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Monday, May 16, 2005

Haunted melodies

From an email from paranormal investigator Susan Crites, founder of the West Virginia Society of Ghost Hunters (reprinted with her kind permission):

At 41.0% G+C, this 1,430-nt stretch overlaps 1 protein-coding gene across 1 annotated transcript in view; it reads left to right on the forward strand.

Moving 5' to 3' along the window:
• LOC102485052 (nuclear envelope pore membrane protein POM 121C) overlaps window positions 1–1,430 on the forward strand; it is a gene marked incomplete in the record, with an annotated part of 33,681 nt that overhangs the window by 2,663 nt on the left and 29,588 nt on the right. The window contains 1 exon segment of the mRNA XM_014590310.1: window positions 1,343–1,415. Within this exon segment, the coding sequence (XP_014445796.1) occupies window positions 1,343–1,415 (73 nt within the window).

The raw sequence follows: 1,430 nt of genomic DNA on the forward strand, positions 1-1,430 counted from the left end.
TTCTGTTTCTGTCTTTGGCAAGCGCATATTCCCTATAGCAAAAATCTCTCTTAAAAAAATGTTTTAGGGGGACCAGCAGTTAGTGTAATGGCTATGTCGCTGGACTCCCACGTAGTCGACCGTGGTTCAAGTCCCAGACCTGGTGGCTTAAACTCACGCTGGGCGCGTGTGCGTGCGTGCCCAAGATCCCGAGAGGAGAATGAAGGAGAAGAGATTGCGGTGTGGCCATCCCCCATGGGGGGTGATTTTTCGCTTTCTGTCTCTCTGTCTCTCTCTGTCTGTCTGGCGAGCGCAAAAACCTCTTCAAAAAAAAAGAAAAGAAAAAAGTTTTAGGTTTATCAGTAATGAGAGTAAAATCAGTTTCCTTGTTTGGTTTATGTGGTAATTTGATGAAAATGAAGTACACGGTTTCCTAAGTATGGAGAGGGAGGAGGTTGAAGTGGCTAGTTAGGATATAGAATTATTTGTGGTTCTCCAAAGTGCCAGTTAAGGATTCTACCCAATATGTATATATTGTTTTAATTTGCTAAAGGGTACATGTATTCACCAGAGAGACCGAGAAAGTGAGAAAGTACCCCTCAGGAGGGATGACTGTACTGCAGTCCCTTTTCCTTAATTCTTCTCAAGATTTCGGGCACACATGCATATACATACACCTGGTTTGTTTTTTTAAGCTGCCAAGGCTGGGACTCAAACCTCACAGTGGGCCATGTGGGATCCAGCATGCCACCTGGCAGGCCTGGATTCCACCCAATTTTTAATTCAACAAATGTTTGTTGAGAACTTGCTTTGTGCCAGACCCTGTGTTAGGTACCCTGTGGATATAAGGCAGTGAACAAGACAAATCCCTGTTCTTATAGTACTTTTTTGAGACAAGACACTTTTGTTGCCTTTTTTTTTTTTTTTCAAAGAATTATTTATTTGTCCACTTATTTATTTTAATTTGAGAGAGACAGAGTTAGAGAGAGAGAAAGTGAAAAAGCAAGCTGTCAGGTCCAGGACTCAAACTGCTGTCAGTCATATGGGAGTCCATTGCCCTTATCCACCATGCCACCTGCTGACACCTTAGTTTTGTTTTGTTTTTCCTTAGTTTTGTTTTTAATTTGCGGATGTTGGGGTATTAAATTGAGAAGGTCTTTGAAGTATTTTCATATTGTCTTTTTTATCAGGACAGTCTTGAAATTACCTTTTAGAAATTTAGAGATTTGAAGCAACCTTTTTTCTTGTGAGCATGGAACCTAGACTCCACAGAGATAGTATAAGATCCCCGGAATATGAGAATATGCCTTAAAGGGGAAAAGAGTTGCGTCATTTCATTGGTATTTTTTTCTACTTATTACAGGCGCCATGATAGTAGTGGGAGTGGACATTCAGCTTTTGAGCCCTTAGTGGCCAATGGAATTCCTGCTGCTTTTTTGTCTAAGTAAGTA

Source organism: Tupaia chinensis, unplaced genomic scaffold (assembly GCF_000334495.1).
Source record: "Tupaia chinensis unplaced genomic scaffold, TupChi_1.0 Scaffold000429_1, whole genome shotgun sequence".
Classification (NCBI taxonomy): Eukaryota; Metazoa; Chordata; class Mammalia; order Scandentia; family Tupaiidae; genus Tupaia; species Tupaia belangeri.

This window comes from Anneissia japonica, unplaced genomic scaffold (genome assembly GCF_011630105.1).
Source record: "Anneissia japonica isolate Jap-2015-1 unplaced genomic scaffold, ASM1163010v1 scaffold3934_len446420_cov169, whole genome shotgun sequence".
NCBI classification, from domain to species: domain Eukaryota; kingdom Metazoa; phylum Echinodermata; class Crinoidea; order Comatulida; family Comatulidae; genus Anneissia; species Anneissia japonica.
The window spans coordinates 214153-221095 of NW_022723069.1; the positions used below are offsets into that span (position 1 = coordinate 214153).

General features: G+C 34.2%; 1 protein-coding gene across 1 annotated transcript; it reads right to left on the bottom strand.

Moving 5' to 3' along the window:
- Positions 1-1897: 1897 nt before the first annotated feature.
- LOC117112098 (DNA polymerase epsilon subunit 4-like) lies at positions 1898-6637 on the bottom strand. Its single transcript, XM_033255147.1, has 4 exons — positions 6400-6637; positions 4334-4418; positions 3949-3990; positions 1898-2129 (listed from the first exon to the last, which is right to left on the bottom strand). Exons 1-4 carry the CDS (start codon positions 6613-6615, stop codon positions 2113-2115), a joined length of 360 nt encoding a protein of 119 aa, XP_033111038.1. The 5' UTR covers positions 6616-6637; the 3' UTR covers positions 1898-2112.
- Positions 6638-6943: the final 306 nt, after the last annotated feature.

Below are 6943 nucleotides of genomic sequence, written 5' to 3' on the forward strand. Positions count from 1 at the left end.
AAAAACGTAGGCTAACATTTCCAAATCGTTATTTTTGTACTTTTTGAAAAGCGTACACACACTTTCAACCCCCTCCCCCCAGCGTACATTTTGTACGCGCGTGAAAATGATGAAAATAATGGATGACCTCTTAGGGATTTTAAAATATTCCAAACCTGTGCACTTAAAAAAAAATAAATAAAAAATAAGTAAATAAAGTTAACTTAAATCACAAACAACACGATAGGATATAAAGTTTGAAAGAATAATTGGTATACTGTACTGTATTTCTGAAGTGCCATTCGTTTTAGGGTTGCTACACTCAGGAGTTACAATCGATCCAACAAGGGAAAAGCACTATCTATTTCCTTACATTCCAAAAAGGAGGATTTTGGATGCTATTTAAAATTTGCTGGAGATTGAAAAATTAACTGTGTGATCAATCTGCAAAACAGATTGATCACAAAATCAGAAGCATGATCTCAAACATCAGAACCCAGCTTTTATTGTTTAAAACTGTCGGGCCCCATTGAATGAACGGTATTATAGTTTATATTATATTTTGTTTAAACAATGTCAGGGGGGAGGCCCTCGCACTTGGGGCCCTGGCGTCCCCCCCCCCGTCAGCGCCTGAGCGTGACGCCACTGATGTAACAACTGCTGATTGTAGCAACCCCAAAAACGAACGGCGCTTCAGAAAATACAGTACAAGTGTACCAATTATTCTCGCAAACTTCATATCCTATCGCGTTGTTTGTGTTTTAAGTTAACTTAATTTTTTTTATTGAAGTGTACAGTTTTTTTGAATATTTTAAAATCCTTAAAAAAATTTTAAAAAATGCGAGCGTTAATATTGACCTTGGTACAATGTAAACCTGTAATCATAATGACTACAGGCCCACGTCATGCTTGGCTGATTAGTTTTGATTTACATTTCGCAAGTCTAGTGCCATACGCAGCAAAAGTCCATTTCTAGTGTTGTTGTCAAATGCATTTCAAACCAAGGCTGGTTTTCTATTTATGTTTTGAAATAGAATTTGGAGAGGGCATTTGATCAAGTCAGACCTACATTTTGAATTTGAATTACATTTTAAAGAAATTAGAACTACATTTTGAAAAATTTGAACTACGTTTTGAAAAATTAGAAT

Many years ago, a man from Pennsylvania contacted me about a ghost sighting. He claimed that about once a week, a ghostly man could be seen floating just above his grave in a small, local graveyard. He also said that the ghost sighting happened at about the same time every week, at about 9:15 every Thursday night. I met him at the tiny graveyard on the next Thursday evening at about 8 PM. We explored the 19th Century graveyard and talked about his ghost sighting until about 9 PM. Then, we moved to a spot near the grave where the ghost appeared. At about 9:10, I made a note in my log that the temperature was 66 degrees, the wind was negligible, and the ground was dry. The tension rose as the clocked ticked toward 9:15. Waiting in absolute silence, I nearly jumped out of my skin when a train whistle shrieked unexpectedly. Then, something began to happen at the grave. The ground above the grave began to get blurry. The blur turned into a fog, and in the center of the fog, something began to take shape. I watched in amazement as the fog seemed to move into the manlike shape of a head, shoulders, arms and upper body! I thought I could even make out a vest with buttons on the upper body! Then, as suddenly as it had appeared, it disappeared. We took a dozen or so photos. Only one showed the manlike thing floating above the grave. It was a good, clear photo of a ghostly figure wearing a vest! The next week, I was back at the graveyard to see if the ghost made its appearance at about 9:15. Once again, the tension was high as we waited in silence for the ghost. Once again, I jumped when the train whistle shrieked and, once again, the ghost appeared above the grave! On my third visit to the grave, the ghost did not appear. I checked my log. The conditions were about the same as my first two successful visits. I waited in the same place with the same equipment. Everything was the same except that the ghost didn’t appear. I wasn’t sure why the ghost didn’t appear. The man who had found the ghost told me that he appeared often, but not every Thursday evening. The next day, I visited the local library to see what I could find out about the man buried in the grave. He was only 19 when he died, but his death was mentioned in the local newspaper. When I read that he had been killed by an oncoming train while walking on the railroad tracks, I was stunned. In an instant, I remembered the startling train whistle that blew just before two of the ghost sightings. As I thought back, I realized that the whistle hadn’t blown on the night the ghost failed to appear. I wondered if there was a connection between the train whistle and the appearance of the ghost. The issue was settled some weeks later when I managed to get a recording of that Thursday night train whistle. With a dozen other ghost hunters, I returned to the graveyard on a Monday night and played the recording of the train whistle. Almost immediately, the area above the grave became blurry. The blur became a fog, and then the ghost formed above the grave. Somehow, the ghost of a boy killed by a train still responded to a train whistle. Perhaps it was the last thing he ever heard in life! From that time, I have experimented with recorded sounds and ghosts. I’ve tried recordings of gunfire on Civil War battlefields, the sound of horses galloping on old country roads, and recordings of music that accompanied silent movies in an old, haunted theater. Nine times out of ten, the experiments were a failure. It isn’t easy to match a recorded sound to a ghost. You need lots of detailed information to begin to make a match. You need to know exactly who the ghost is. That’s rarely possible. Think about it. In a 200 year-old house, for example, the ghost could be anyone who ever lived or died there! That’s hundreds of possibilities! If you can narrow down who the ghost is, the next problem is to find a sound that they might recognize AND respond to! What that means is you need to be able to find very detailed information on that individual. Local or family history may record that an individual lived, married, had children, and died. Little else about any person is usually preserved unless they were especially memorable or historically significant. So, making the sound match to a ghost boils down to luck in finding details about a long-dead person and good guesswork in choosing a sound that might cause the ghost to respond. After years of trial and error, I discovered that music was the most successful sound to use in getting a response from a ghost. We often know some broad fact about a haunted area. We may know that it is the site of a Civil War skirmish or battle between Indian tribes. Or, we may know that a house was used as a hospital during the Civil War or as a morgue during the 1918 Influenza Epidemic. Using those broad facts, we can choose a song from that time period to play at the haunted site. Recently, we conducted a Paranormal Investigation of a Civil War skirmish site. I knew that Gen. George Armstrong Custer and his Michigan cavalry had fought at the site during the Civil War. I also knew that the song, “Garry Owen,” was Custer’s regimental song. We searched for, found, and burned onto a CD a recording of “Garry Owen” played on authentic Civil War instruments. When the Paranormal Investigators were well distributed through the Civil War skirmish site, we played the recording of “Garry Owen.” Nothing happened when we played the song the first two times but, all hell broke loose in the middle of the song the third time we played it! Orbs flared, the site grew supernaturally dark, ghostly voices floated through the air, and ghostly footsteps approached the Ghost Hunters! If you want to try this technique of eliciting a response from the supernatural using music, use these guidelines: 1. Research the haunted site or house to find the suspected time period the ghost may have lived. 2. Research the most popular song of that time period. 3. Find that song as it was originally played, using authentic instruments and orchestration. Remember that many old songs are released today using a modern score, not the original. If you aren’t familiar with instruments and orchestration, find a trained musician to help you. 4. Make a clear recording of the song, take it to your haunted site, and play it as many times as necessary to elicit a response from the ghost or ghosts. If you don’t get a response, you may want to try another song from the same time period or a song from another time period. Like so may ghost hunting techniques, using music to get a response from a ghost requires research, practice, patience, and luck. As we always remind new Paranormal Investigators, “If it were easy, everyone would do it! Successful ghost hunting is extremely difficult and should only be attempted by those who are well-trained and dedicated!”